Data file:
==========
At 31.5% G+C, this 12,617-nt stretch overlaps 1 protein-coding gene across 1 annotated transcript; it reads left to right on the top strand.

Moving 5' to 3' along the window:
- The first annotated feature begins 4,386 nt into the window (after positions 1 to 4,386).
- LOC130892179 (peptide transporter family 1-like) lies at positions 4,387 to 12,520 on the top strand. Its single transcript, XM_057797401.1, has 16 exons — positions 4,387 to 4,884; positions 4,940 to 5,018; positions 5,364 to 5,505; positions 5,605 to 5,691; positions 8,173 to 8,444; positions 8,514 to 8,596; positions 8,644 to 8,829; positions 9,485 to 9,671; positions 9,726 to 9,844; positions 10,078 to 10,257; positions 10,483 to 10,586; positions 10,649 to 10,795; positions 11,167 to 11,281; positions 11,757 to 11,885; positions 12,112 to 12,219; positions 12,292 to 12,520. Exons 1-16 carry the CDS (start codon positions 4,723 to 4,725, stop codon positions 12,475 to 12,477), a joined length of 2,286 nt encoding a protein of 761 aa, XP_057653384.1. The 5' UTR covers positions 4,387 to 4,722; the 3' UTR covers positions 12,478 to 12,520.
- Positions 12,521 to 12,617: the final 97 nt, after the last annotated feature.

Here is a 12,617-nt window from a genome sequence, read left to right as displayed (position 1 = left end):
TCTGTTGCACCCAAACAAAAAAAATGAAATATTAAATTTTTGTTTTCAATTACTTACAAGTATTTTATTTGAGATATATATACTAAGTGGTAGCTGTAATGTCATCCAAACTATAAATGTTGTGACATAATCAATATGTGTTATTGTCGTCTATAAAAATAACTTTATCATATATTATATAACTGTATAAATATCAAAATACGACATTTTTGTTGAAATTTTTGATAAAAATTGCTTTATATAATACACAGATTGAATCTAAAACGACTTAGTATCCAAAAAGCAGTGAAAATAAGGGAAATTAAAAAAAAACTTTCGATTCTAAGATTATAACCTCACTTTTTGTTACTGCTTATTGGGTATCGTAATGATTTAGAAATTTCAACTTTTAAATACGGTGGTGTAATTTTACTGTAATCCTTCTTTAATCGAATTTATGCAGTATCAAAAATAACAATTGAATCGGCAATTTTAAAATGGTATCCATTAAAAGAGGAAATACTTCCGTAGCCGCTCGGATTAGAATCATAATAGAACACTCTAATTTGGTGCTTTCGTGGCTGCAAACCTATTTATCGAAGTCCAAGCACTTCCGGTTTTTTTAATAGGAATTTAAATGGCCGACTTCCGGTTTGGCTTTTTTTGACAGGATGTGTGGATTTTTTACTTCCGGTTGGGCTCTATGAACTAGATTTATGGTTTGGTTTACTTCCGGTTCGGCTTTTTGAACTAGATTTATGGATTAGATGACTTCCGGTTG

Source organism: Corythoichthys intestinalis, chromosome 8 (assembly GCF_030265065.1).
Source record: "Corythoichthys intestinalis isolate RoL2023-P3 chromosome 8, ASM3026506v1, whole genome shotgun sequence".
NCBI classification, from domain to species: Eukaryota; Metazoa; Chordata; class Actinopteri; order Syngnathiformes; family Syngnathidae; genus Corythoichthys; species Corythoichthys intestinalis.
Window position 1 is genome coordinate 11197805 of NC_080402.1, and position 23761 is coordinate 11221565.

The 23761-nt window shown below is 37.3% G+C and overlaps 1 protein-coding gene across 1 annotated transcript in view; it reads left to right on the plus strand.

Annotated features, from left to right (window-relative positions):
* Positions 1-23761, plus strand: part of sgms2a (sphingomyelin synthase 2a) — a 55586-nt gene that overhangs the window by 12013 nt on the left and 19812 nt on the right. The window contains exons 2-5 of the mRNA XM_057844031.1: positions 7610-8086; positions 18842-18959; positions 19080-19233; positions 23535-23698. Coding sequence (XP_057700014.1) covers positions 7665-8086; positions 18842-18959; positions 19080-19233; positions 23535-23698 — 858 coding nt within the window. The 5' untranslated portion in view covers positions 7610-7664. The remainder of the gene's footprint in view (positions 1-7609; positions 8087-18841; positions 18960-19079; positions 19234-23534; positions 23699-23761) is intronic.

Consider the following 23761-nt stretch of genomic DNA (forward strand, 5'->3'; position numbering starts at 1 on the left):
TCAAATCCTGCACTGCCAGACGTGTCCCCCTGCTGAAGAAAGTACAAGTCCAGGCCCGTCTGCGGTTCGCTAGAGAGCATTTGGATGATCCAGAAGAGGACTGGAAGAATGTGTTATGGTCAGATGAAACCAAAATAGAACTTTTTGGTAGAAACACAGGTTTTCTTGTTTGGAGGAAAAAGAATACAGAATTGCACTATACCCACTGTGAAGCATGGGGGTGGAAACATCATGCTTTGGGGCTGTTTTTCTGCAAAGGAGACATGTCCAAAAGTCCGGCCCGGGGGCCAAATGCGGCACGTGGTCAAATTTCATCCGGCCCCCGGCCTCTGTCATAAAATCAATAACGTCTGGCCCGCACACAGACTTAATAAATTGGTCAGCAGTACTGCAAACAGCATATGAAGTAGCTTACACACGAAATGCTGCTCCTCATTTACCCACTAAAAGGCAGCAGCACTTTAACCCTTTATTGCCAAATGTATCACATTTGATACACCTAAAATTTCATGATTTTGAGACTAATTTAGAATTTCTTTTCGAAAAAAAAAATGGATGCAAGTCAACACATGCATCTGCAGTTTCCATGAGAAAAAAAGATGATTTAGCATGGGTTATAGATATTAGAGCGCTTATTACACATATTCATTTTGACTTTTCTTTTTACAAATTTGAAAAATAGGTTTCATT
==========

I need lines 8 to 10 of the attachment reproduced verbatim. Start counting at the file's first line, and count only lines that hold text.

Source organism: Corythoichthys intestinalis, chromosome 8 (assembly GCF_030265065.1).
Source record: "Corythoichthys intestinalis isolate RoL2023-P3 chromosome 8, ASM3026506v1, whole genome shotgun sequence".
NCBI classification, from domain to species: Eukaryota; Metazoa; Chordata; class Actinopteri; order Syngnathiformes; family Syngnathidae; genus Corythoichthys; species Corythoichthys intestinalis.